Thomas v. Barry, 82-1920

Decision Date02 March 1984
Docket NumberNo. 82-1920,82-1920
Citation729 F.2d 1469
PartiesCarolyn THOMAS, et al., Appellants v. Marion BARRY, et al.
CourtU.S. Court of Appeals — District of Columbia Circuit

Appeal from the United States District Court for the District of Columbia (D.C.Civil Action No. 80-03215).

Ralph J. Temple, with whom Jack I. Heller, Washington, D.C., was on the brief, for appellants.

Charles L. Reischel, Deputy Corp. Counsel, D.C., with whom Judith W. Rogers, Corp. Counsel, D.C., and John H. Suda, Asst. Corp. Counsel, D.C., Washington, D.C., were on the brief, for appellees Barry and Donaldson.

Robert C. Seldon, Asst. U.S. Atty., Washington, D.C., with whom Stanley S. Harris U.S. Atty., Washington, D.C., at the time the brief was filed, Royce C. Lamberth, R. Craig Lawrence, and Michael J. Ryan, Asst. U.S. Attys., Washington, D.C., were on the brief, for Federal appellees.

Before WALD and SCALIA, Circuit Judges, and BAZELON, Senior Circuit Judge.

Opinion for the Court filed by BAZELON, Senior Circuit Judge.

BAZELON, Senior Circuit Judge:

Appellants challenge their transfer from the U.S. Department of Labor to the District of Columbia Department of Employment Services. They seek an injunction which either would reinstate them to the federal competitive service or would grant them identical rights, benefits, and privileges. The district court dismissed their action holding: (1) that federal jurisdiction was lacking; and (2) that the employees had no entitlement to federal civil service benefits. 1 We reverse the district court's jurisdictional holding but affirm its dismissal on the substantive issue.


This appeal arises from a district court order, on cross-motions for summary judgment, dismissing a class action suit on behalf of approximately 250 former employees of the United States Department of Labor (DOL). The suit against both federal and District of Columbia officials challenges appellants' transfer from the federal to the District government under section 204 of the District of Columbia Self-Government and Governmental Reorganization Act (the Home Rule Act). 2

The Home Rule Act called for a multi-stage transfer of operations from the federal to the District government. Pursuant to the Act, all local functions, records, and funds of the DOL's District of Columbia Manpower Administration (DCMA) were transferred to the District of Columbia on July 1, 1974. Those affected were career employees in the United States competitive service. In January 1975, the District of Columbia functions were transferred to an elected Mayor and District Council. The Home Rule Act required the Council to enact its own personnel system no sooner than one year but no later than five years after the Act took effect. 3 It is uncontested that the former DOL employees retained their civil service rights prior to the enactment of the new personnel system. 4 The dispute concerns the appellants' status subsequent to the Council's enactment of the new system.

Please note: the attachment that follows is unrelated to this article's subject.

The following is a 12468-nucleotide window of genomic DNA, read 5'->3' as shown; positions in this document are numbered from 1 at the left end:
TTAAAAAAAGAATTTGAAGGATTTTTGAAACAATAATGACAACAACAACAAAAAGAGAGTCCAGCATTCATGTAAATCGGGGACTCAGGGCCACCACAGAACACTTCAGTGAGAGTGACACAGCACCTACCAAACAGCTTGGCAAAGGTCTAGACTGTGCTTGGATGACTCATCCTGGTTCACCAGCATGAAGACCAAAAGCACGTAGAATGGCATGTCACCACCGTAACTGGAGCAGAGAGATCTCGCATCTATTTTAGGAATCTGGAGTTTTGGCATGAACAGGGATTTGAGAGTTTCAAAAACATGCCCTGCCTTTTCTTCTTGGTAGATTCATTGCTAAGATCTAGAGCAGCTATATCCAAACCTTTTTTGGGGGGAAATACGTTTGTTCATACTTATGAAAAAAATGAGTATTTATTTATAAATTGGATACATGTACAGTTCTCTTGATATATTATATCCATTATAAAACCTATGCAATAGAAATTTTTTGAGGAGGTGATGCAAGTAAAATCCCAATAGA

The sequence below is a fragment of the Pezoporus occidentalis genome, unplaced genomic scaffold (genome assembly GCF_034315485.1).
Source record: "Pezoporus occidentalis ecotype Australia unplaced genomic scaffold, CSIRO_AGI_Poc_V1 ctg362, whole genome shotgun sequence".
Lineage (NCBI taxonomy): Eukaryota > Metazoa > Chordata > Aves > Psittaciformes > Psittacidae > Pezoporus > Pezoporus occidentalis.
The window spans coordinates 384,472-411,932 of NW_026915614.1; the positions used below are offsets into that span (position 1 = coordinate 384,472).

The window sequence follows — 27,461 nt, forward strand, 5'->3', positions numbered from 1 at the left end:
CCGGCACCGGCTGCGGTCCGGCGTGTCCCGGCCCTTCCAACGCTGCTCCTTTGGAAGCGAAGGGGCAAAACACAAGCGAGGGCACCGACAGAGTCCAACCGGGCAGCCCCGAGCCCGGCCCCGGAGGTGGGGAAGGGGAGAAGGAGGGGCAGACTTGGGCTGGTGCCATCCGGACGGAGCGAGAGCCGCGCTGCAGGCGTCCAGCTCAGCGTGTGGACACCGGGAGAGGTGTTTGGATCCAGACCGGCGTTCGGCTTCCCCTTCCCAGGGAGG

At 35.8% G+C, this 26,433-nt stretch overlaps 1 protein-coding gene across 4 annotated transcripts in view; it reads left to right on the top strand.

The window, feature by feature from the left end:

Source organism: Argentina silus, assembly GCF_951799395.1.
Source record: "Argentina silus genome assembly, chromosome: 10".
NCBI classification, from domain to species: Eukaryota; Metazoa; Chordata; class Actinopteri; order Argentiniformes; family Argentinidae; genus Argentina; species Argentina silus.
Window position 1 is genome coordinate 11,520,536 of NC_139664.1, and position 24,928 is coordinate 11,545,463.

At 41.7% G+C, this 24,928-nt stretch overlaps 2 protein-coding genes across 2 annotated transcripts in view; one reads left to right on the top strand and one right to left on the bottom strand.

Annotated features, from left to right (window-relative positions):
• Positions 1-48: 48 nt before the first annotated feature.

The District's new personnel law took effect on January 1, 1980. 5 On August 29, 1980, the President sent his report to Congress proposing a 9.1 percent pay raise to federal competitive service employees. 6 One month later, the District of Columbia Mayor sent the Council a proposed 5 percent pay increase for District employees. On December 17, 1980, aware that they would receive the smaller District pay increase, the former DOL employees filed suit.

A. 28 U.S.C. Sec. 1364

Appellants claim that this case, brought under the Home Rule Act, is within this court's federal question jurisdiction. 7 28 U.S.C. Sec. 1364, however, excludes all laws "applicable exclusively to the District of Columbia" 8 from the body of federal law. The district court held that the Home Rule Act applied exclusively to the District of Columbia and consequently could not provide the basis for the exercise of federal question jurisdiction. We cannot agree.

Although the Home Rule Act does apply to the District of Columbia, it does not do so exclusively. Many of the Act's sections apply directly to the federal not the District government. Section 204(a) of the Act, for example, transfers certain functions from the United States Secretary of Labor to the District of Columbia Commissioner, while prescribing the type of relationship the Secretary is to maintain with the Commissioner. 9 Subsection (d) of section 204 transfers certain functions away from the Secretary of Labor and the Director of Apprenticeship, another federal official, and abolishes the latter position entirely within the federal system. 10 Other sections of the Act similarly allocate functions between the federal and District governments. 11